What Breaking the Law means for your Car Insurance

Posted on March 1, 2013 · Posted in Insurance Guides

The cost of motoring never seems to go down. Petrol prices are on an ever-rising curve, garages raise their fees each year and the DVLA and Treasury are never shy about taking their cut either. Insurance, however, can go down, if you are careful, and new research shows the best way to send your premiums rocketing is to get on the wrong side of the law behind the wheel.

And, it’s not a marginal increase either. In some cases, a conviction can more than double the cost of your insurance.

Drinking in the last chance saloon 

As you would expect drink driving is seen as a very serious matter by the insurance industry. The figures will vary from firm to firm, of course, but as well as a ban you could be facing an increase in your premiums of between 115% and 155%.

Serve you right, many may think, but even relatively minor offences will be seen by your insurance company as a chance to put up your premiums. Are you sure you are on top of your tyre tread? Be warned, if it becomes a legal matter it could put up your insurance premiums by 69%.


Perhaps appropriately, the insurance industry has reserved its worst penalties for those who illegally try to ignore their offerings. Uninsured drivers who go before the court face an average 131% increase in what they should have paid. Talk about a false economy.

Genuine research 

The people behind this research are the price comparison site, confused.com, and they used a decent sample too. The results come from a survey of nearly five million quotations. A surprising 20% of customers had a declared conviction.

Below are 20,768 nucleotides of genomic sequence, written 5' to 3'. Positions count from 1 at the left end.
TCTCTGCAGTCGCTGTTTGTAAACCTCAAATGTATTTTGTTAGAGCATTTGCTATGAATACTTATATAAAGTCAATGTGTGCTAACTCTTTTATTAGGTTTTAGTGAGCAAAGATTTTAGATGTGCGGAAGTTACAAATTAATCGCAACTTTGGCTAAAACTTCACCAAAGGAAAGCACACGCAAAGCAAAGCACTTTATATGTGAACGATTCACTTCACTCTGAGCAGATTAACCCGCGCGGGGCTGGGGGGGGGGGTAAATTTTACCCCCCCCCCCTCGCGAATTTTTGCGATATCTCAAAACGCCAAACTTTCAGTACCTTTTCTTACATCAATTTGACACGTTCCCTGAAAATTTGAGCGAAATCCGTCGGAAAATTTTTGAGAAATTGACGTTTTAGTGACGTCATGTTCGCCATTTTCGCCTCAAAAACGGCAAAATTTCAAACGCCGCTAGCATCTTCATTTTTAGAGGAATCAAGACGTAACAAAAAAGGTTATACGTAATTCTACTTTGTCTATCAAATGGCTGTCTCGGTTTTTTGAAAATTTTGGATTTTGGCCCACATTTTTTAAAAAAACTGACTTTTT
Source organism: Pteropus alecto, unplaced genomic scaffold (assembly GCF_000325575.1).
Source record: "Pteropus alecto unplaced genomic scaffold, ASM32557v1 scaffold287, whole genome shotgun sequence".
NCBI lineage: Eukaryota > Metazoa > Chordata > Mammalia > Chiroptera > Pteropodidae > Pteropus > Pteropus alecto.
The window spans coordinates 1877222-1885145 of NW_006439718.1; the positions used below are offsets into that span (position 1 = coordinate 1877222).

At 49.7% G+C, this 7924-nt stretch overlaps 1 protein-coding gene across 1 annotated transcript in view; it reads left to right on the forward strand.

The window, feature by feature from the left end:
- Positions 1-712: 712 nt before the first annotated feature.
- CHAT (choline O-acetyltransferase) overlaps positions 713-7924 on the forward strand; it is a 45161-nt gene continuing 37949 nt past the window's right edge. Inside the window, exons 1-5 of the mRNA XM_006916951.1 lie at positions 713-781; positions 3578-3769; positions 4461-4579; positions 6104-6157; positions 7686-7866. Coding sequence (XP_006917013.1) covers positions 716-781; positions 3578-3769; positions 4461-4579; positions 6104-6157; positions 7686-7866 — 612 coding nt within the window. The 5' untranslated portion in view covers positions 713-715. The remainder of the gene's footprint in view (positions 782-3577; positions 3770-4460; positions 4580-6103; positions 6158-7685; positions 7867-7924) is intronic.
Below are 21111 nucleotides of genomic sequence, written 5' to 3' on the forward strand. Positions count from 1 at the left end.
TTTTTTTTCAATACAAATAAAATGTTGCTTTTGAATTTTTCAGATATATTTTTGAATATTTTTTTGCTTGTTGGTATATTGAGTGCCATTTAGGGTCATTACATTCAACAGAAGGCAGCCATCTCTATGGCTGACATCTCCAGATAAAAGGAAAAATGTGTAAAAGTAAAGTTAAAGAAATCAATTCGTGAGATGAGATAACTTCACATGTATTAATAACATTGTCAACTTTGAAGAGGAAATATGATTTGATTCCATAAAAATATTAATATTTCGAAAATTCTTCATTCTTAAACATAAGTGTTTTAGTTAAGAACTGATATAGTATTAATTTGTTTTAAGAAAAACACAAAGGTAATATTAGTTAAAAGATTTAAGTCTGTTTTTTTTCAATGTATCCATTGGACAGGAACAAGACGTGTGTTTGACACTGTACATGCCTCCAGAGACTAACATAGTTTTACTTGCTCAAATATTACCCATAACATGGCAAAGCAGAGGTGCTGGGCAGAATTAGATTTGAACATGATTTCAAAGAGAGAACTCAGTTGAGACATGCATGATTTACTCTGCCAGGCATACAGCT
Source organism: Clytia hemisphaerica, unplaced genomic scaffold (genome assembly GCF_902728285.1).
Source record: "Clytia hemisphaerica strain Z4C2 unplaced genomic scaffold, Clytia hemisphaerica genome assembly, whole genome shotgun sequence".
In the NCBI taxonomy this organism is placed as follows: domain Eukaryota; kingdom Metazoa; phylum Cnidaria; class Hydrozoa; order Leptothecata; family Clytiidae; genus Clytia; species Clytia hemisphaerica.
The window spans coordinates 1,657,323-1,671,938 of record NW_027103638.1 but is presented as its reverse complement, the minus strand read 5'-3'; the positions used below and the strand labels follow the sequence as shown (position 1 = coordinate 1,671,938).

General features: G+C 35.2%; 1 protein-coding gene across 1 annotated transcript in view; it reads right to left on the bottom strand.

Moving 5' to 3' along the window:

Honesty is the best policy 

However tempting it may be though, you must declare your convictions according to the company’s head of car insurance, Gareth Kloet.

He said, ‘If you do have a conviction you must disclose this on your policy. If you don’t disclose a conviction and you make a claim on your policy, your insurance company could refuse to pay the claim.’

Drive slowly and safely 

Confused.com took their idea of a typical motorist: a 30-year-old professional woman with a Mini Cooper.What happened to her, theoretical, insurance costs should be a lesson to us all. A speeding fine sent premiums up 34%. Using a mobile added 49% to her insurance costs.


That is before the costs of any fines you have to pay, and while an increasing number of drivers are saving money on motoring with good car leasing deals, there’s no opting out of the possible £2,500 maximum fine for a single defective tyre.Of course, the more serious the offence, the bigger the cost, and if you appear a dangerous enough driver you can forget your car leasing deal, because no insurer will take you on.


About the author

Cormac Reynolds is a lover of cars and has been fortunate to stay the right side of the law while driving.